Researchers have long known that complex diseases such as cancer and heart disease have genetic components that heavily affect their onset, progression, and response to treatment. But because these conditions involve many different genes interacting with each other as well as with factors in a person's environment, teasing out these elements has been difficult.
A newly completed map that plots where small genetic differences can exist among people may be a powerful tool for figuring out why some individuals get certain diseases and even for custom designing treatments.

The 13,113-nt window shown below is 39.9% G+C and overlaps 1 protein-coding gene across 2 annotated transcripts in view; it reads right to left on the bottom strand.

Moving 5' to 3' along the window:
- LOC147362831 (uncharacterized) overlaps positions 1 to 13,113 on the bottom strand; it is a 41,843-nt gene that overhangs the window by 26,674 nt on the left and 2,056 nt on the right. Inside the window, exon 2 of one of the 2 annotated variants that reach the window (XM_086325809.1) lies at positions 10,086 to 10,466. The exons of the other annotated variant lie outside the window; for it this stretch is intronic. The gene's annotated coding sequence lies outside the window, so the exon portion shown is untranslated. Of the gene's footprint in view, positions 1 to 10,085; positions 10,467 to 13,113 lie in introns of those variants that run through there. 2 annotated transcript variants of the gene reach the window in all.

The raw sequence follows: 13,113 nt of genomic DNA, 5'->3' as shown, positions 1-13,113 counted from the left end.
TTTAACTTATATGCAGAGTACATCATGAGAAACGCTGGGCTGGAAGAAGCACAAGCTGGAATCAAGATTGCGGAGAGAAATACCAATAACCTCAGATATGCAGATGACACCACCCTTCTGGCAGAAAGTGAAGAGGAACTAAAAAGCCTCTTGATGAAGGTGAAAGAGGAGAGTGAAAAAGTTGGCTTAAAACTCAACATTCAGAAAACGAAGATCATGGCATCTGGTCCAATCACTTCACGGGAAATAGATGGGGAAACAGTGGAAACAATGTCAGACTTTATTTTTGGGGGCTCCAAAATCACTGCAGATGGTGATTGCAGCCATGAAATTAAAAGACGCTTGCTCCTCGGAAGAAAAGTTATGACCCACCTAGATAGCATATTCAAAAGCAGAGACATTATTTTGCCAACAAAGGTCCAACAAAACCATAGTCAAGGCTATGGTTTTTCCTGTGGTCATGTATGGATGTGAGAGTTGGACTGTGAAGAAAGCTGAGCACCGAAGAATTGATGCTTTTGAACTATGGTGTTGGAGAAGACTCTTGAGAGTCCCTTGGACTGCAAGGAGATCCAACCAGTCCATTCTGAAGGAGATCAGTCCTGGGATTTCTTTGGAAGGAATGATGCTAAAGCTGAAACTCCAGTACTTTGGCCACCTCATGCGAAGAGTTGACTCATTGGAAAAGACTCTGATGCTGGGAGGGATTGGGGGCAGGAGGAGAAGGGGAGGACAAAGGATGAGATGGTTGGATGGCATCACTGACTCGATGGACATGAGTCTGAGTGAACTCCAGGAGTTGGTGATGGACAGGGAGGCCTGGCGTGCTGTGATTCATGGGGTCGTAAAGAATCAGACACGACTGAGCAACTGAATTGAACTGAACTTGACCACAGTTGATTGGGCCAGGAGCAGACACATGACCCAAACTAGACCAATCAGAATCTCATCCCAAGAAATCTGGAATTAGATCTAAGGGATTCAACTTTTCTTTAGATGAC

Each person's DNA is composed of enormous sequences of four building blocks that go by the letters A, T, G, and C. The vast majority of these sequences are the same in all people, but about 0.1 percent of these letters differ from person to person and can affect an individual's risk of disease or response to drugs.
A common type of variation is a trade of one letter for another, known as a single-nu